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What’s Education Worth?


Words: Rachel Sharp


The best bit about the elections is the leaders’ debate.

Everyone’s all civil to begin with, but it doesn’t take long till they’re shouting over one another and the audience is applauding every statement like it’s a high note on the X Factor.


But there was a mixed response to Ruth Davidson’s proposal to reintroduce Scottish university tuition fees, and no wonder.  

Currently, the standard tuition fee for an undergraduate degree course in Scotland is £1,820, but the Student Awards Agency for Scotland (SAAS) pays these fees if you meet eligibility conditions. If Davidson gets her way, free education for Scottish students will disappear like the Free Milk Act, and students will be charged £6,000 for a four-year degree.

Now I know what you’re thinking: ‘a student writing an article about tuition fees – this’ll be unbiased and objective’. Well, that must have been what Ruth Davidson’s people thought when I reached out for a comment on the subject. Nicola Sturgeon’s people had the courtesy to reply but, alas, I’m still awaiting one from Davidson.


Well, the show must go on, and in the spirit of not being predictable, I’ll be looking at both sides of the debate, beginning with why the reintroduction of tuition fees might not be such a horrifying, elitist, regressive step in the direction of Thatcherism as it seems.

For one, Davidson has argued that free university tuition has come at the cost of 152,000 college places. She’s adamant that the money reaped from tuition fees would contribute towards improving secondary education, so that children from poorer backgrounds can work up the grades to attend university. Plus, the Conservative Party’s latest scheme, according to Davidson, isn’t so much a ‘fee’ as it is a gesture of good financial will. Speaking on the BBC’s Good Morning Scotland programme, she said: ‘What we want to introduce is a scheme by which, once you have graduated and once you have a degree, once you are in a job earning over a certain amount of money, over £20,000, you start to pay back a contribution to the education that you received.’


If you’re thinking that tuition fees will only create barriers to education – think again. In a compelling article by Martin Robbins, he cites research published in 2014 by the Centre for Analysis of Youth Transitions, which demonstrates that ‘the rot of inequality sets in years before a pupil reaches the age to be thinking before university.’ While Jeremy Corbyn was announcing his £10 billion plan to scrap tuition fees, Robbins was imploring that the money be poured into secondary schools instead, to give high-ability children from disadvantaged backgrounds the best chance at higher education.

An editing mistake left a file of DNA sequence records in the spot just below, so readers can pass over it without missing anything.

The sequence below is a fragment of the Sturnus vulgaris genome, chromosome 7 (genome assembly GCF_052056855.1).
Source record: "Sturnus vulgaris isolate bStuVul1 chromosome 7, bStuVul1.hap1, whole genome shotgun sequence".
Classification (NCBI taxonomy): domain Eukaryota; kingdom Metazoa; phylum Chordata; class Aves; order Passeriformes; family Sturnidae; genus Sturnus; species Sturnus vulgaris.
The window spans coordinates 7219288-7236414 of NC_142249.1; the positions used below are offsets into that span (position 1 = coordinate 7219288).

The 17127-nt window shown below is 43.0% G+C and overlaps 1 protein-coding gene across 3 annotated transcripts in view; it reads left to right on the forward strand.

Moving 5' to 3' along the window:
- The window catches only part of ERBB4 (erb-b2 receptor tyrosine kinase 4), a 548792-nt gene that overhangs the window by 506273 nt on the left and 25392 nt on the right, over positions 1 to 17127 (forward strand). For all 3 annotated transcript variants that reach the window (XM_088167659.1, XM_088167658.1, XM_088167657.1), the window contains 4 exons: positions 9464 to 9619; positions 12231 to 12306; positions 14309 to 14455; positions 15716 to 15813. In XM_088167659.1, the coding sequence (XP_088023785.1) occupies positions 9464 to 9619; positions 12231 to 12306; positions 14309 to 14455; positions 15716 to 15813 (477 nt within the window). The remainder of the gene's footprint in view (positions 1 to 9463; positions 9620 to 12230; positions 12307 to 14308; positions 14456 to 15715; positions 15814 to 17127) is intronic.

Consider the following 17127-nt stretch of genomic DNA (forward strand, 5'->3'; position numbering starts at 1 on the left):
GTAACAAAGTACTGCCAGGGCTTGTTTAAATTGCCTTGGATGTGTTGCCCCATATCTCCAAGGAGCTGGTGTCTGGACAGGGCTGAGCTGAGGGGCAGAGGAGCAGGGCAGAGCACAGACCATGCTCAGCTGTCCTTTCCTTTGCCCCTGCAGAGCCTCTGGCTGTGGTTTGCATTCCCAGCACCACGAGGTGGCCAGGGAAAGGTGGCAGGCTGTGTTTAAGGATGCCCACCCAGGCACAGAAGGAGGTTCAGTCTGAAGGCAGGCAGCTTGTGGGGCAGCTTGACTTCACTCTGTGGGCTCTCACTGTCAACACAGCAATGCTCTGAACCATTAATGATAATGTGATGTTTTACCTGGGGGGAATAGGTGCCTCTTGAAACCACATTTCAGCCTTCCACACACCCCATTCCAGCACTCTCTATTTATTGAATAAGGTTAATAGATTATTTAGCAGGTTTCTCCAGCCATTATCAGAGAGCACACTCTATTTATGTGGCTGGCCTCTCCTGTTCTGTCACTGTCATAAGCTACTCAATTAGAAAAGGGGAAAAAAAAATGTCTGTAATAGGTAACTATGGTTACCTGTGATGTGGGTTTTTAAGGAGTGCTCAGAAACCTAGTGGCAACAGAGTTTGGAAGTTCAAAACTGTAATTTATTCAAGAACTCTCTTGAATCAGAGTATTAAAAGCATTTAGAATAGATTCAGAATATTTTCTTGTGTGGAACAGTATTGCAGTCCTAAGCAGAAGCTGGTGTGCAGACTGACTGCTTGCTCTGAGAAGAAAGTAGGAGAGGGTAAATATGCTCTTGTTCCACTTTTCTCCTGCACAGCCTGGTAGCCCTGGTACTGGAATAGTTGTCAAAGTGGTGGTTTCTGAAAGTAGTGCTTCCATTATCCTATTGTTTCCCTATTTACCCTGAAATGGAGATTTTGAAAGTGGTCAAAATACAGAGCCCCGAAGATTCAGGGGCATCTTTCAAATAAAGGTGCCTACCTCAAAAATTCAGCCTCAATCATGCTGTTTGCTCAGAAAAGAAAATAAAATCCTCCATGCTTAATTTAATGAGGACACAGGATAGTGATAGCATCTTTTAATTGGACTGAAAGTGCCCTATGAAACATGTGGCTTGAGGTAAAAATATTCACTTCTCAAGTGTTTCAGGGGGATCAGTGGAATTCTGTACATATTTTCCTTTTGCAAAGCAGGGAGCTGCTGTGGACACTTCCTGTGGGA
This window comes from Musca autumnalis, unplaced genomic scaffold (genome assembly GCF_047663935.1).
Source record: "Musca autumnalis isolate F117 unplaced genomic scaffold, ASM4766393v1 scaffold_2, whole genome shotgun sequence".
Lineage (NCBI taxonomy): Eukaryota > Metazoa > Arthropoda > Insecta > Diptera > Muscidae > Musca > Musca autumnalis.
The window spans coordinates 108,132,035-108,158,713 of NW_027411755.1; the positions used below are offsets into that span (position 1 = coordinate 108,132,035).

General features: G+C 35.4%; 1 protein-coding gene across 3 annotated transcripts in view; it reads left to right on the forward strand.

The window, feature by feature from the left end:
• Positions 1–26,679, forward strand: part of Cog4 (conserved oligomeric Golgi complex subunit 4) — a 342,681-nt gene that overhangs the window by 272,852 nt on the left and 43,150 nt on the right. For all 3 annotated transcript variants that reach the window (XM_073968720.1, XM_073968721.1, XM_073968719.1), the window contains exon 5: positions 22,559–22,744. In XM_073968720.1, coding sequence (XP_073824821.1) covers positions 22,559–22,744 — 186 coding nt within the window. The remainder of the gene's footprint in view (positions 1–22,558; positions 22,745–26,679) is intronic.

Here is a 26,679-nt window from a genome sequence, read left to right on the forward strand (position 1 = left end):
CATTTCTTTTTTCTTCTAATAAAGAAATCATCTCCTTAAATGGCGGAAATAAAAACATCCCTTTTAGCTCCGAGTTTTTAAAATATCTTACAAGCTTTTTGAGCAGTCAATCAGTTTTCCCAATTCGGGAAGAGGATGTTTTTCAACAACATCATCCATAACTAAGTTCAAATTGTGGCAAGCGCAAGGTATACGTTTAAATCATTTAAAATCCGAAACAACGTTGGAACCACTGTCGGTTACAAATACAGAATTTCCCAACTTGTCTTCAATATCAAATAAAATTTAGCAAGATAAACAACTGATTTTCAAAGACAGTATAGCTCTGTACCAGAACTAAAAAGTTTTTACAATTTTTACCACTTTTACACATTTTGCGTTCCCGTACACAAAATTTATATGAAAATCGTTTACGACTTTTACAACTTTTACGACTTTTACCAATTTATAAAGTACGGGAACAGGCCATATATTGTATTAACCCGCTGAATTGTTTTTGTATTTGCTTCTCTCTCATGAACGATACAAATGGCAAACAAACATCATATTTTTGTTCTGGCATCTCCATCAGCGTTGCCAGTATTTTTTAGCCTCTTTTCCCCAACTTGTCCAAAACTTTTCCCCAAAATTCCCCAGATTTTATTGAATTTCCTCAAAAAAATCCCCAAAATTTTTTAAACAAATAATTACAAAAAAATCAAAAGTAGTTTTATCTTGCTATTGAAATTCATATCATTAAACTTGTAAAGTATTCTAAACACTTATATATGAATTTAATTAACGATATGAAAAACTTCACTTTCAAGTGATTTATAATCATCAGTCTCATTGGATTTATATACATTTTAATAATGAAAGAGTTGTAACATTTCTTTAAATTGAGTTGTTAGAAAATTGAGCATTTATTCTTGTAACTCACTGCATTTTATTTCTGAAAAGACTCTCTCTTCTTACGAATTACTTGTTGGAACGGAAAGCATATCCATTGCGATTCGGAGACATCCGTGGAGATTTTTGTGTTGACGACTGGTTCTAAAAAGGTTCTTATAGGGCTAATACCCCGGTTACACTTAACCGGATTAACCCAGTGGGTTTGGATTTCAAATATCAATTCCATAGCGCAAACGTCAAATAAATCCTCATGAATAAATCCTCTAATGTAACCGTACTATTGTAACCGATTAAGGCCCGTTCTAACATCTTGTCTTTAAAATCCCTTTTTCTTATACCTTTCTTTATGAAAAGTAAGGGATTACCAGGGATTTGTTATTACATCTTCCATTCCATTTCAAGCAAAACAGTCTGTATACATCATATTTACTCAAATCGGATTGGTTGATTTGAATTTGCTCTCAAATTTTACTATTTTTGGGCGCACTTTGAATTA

And if you don’t trust the politicians, trust the experts. In a book entitled Higher Education in Scotland and in the UK, some have argued that free education in Scotland has not actually made the country fairer. The Independent quoted Professor Sheila Riddell of Edinburgh’s Moray House School of Education on the matter, who writes in the concluding chapter to the book that, ‘despite political rhetoric surrounding free higher education in Scotland, the system has failed to produce more egalitarian outcomes compared with the rest of the UK’.  


So with the experts and some pretty convincing rhetoric behind her, why can’t I bring myself to say the words ‘Ruth, you were right’?


Maybe it’s something to do with the Tories’ shameless track record of broken promises. True, Davidson has agreed to cap the fees at £1,500, but when tuition fees were introduced in England they were set at just £1,000 per year. Then they rose to £9,000 per year and recently, the Tory government removed the cap altogether. Fees or no fees, Scottish students are already leaving university loaded with debt, never mind chucking an extra £6,000 – for now – on top of it.

Of course I think we should be improving the system of education currently in place in secondary schools. Who’s going to say otherwise? But I just don’t think punishing graduates for going to uni is the way to do it. There’s something about Davidson’s plans to take away free education that’s so reminiscent of when they took away the milk, and her plans to reintroduce prescription charges just has me thinking, ‘good God, woman – when will it end?’


But hey, that’s just one opinion, and I sure as hell don’t have the answers. Hell, I don’t even have a comment on the subject from the person who announced it. Ruth, if you’re reading this, have your people call my people.


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